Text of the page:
Friday, August 27, 2010

Should We Have Seen This Coming?

By The Common Man

On Wednesday night, TCM took part in a massive, four-man podcast orgy that featured himself, Bill (the coauthor of The Platoon Advantage), Carson Cistulli of Fangraphs, and Lar of Out of the gate, the first topic discussed was Stephen Strasburg and Rob Dibble.

The Common Man wrote about Dibble on Tuesday and doesn’t want to belabor the point that Rob Dibble is an awful announcer, a stupid analyst, and probably likes to kick any friendly, adorable puppies he comes across. In a disappointing story, Dibble’s failure as a person even casually associated with the game of baseball is just a small part of that.

Stephen Strasburg, just 22 years old, who can hurl lightning from his fingertips is going to lose at least an entire season, perhaps more. Perhaps the terrific speed, location, and movement that made him a pitcher to begin with. Strasburg’s injury, despite the advances in orthopedic medicine, has the potential to be a career alterer, if not ender. That’s the point to take away from this.

But this wasn’t supposed to happen. Strasburg was special. He had “perfect” mechanics. He had a strong base. He had had no signs of injury. He was as perfect a physical specimen coming into the draft as anyone had seen. And the Nationals “babied” him, controlling his innings, his pitches. Watching for signs of strain and discomfort.

As Rob Neyer and Joe Posnanski pointed out earlier this week, Strasburg joins a long line of young stars, uber-prospects, that burned too hot and too fast. Prior. Wood. Avery. McDonald. Gooden. Norris. Nolan. Balor Moore. The list is virtually unending. It stretches all the way back to Monte Ward, Al Spalding, and Charlie Sweeney (sorry, Hoss).

As The Common Man discussed in the podcast (which you can listen to here), he wonders exactly how much velocity and movement the human arm can generate before it begins breaking down. Somewhere, there must be an upper limit to what a shoulder and an elbow can sustain. Each person has an unique physiology, obviously, but there has to be some kind of threshold, doesn’t there? After all, most cheetahs can run 70 MPH or so, but we’ve yet to find one that can run 100. The animal’s body would begin to break down. TCM guesses the same principle would apply to humans’ ability to throw a baseball. Injury experts like Will Carroll would know better what that limit might be, but TCM isn’t really sure anyone knows what that exact point is.* But it would seem that Strasburg is past it, that his hellacious cannon is too much for his arm to handle. At least for now.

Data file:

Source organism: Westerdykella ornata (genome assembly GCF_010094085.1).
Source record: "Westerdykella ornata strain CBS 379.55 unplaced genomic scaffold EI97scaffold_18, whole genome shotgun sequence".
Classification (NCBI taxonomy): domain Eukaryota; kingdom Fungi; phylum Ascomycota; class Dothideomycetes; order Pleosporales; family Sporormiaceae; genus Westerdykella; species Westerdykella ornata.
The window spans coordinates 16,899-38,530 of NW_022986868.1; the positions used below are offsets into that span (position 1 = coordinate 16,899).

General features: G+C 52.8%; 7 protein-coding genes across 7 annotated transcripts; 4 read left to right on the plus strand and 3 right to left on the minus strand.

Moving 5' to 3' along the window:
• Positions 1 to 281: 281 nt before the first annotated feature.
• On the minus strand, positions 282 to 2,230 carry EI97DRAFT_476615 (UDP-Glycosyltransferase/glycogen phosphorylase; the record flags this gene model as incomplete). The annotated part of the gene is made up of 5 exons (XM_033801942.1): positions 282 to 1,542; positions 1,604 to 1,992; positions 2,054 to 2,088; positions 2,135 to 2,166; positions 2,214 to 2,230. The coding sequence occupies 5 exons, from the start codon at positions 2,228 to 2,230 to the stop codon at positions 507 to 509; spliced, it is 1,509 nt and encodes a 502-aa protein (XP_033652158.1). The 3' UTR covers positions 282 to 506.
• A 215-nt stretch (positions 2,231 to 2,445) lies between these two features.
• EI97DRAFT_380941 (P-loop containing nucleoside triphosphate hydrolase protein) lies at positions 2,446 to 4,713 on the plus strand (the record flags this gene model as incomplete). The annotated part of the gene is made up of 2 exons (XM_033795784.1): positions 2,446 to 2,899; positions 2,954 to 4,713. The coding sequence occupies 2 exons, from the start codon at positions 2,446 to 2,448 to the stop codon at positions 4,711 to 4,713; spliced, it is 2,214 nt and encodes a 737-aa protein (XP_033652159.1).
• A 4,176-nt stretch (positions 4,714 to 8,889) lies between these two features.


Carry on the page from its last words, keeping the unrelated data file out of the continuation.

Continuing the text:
If the Priors and Strasburgs of the world are, indeed, unlikely to hold up over a typical career length, TCM wonders what this may mean for them in the draft. If, indeed, these great pitchers cannot sustain their health, what good are they to the franchises that choose them? Isn’t a better strategy to take a marginally less talented, but far more reliable talent that has a much higher chance of being valuable for 6-10 years?  Perhaps our disappointment with the Strasburg injury (and the Prior injury...and the Wood injury.) is because of our own inability to comprehend that what they were doing was not sustainable.

Maybe it’s true, there’s no such thing as a pitching prospect. Or maybe, there’s such a thing as being TOO good a pitching prospect. Too talented. Too fast. Too baffling. Maybe we’re just not meant to soar that close to the sun. Maybe this is how the balance between hitters and pitchers is maintained.

*Carroll has pointed out that the injuries to Strasburg and Prior are vastly different. Strasburg’s is in his elbow. Prior’s was a shoulder injury. But TCM is not sure that that adequately explains away the question of why so many of these young hurlers (particularly the hardest throwers) have such a short half-life. If, indeed, the force with which these pitches are thrown does damage to a young arm, perhaps it does different damage to different arms according to mechanics and motion. Again, TCM’s not an expert in this field, so he’s reduced to speculating.

Update: via Tim Marchman, here's the list of under 22 pitchers with the highest K/9 rates.  Like him, I see a trend:

1 Kerry Wood 12.58 1998 21
2 Stephen Strasburg 12.18 2010 21
3 Dwight Gooden 11.39 1984 19
4 Mark Prior 11.34 2002 21
5 Oliver Perez 10.97 2004 22
6 Sam McDowell 10.71 1965 22
7 Mark Prior 10.43 2003 22
8 Scott Kazmir 10.14 2006 22
9 Oliver Perez 10.02 2003 21
10 Rick Ankiel 9.98 2000 20


Brien Jackson said...

As far as I can tell, it's mostly about two things Strasburg and Prior have in common:

1. Pitching in college

2. The "Inverted W" motion.

I'll have a post on this shortly.

Stuck_in_Lodi said...

I have always wondered how, given the young arms that have broken down in the last couple of decades, how to explain Dizzy Dean, who pitched and inordinate number of innings at a young age, but broke down in his later 20s for other reasons.